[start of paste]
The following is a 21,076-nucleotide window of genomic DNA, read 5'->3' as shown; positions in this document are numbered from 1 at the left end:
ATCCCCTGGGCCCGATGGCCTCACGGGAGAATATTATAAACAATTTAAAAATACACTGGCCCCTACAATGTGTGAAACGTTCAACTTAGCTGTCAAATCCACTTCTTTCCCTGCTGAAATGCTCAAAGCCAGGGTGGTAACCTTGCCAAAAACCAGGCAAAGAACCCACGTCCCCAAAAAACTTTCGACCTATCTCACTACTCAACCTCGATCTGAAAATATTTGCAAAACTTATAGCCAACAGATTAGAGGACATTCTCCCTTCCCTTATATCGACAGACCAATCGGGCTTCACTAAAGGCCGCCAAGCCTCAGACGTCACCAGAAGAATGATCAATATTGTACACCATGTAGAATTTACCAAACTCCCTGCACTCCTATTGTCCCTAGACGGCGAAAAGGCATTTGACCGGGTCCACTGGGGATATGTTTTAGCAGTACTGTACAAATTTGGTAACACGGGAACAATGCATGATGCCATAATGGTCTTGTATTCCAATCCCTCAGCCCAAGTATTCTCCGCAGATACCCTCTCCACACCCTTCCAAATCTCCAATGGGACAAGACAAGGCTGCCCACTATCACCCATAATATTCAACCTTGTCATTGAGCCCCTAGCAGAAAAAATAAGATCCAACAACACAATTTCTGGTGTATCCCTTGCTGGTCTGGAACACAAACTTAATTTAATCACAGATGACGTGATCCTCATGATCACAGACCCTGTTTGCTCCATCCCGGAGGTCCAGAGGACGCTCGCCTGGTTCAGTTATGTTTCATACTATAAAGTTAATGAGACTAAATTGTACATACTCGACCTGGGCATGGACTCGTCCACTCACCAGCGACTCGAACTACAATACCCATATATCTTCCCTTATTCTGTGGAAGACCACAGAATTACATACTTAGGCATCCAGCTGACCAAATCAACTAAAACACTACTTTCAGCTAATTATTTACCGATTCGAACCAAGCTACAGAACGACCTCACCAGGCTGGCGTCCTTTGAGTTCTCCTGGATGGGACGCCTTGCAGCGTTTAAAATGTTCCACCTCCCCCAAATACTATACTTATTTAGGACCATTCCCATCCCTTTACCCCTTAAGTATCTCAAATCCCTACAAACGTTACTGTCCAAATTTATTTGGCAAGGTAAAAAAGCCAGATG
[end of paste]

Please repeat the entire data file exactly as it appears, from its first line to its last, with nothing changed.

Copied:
The following is a 21,076-nucleotide window of genomic DNA, read 5'->3' as shown; positions in this document are numbered from 1 at the left end:
ATCCCCTGGGCCCGATGGCCTCACGGGAGAATATTATAAACAATTTAAAAATACACTGGCCCCTACAATGTGTGAAACGTTCAACTTAGCTGTCAAATCCACTTCTTTCCCTGCTGAAATGCTCAAAGCCAGGGTGGTAACCTTGCCAAAAACCAGGCAAAGAACCCACGTCCCCAAAAAACTTTCGACCTATCTCACTACTCAACCTCGATCTGAAAATATTTGCAAAACTTATAGCCAACAGATTAGAGGACATTCTCCCTTCCCTTATATCGACAGACCAATCGGGCTTCACTAAAGGCCGCCAAGCCTCAGACGTCACCAGAAGAATGATCAATATTGTACACCATGTAGAATTTACCAAACTCCCTGCACTCCTATTGTCCCTAGACGGCGAAAAGGCATTTGACCGGGTCCACTGGGGATATGTTTTAGCAGTACTGTACAAATTTGGTAACACGGGAACAATGCATGATGCCATAATGGTCTTGTATTCCAATCCCTCAGCCCAAGTATTCTCCGCAGATACCCTCTCCACACCCTTCCAAATCTCCAATGGGACAAGACAAGGCTGCCCACTATCACCCATAATATTCAACCTTGTCATTGAGCCCCTAGCAGAAAAAATAAGATCCAACAACACAATTTCTGGTGTATCCCTTGCTGGTCTGGAACACAAACTTAATTTAATCACAGATGACGTGATCCTCATGATCACAGACCCTGTTTGCTCCATCCCGGAGGTCCAGAGGACGCTCGCCTGGTTCAGTTATGTTTCATACTATAAAGTTAATGAGACTAAATTGTACATACTCGACCTGGGCATGGACTCGTCCACTCACCAGCGACTCGAACTACAATACCCATATATCTTCCCTTATTCTGTGGAAGACCACAGAATTACATACTTAGGCATCCAGCTGACCAAATCAACTAAAACACTACTTTCAGCTAATTATTTACCGATTCGAACCAAGCTACAGAACGACCTCACCAGGCTGGCGTCCTTTGAGTTCTCCTGGATGGGACGCCTTGCAGCGTTTAAAATGTTCCACCTCCCCCAAATACTATACTTATTTAGGACCATTCCCATCCCTTTACCCCTTAAGTATCTCAAATCCCTACAAACGTTACTGTCCAAATTTATTTGGCAAGGTAAAAAAGCCAGATG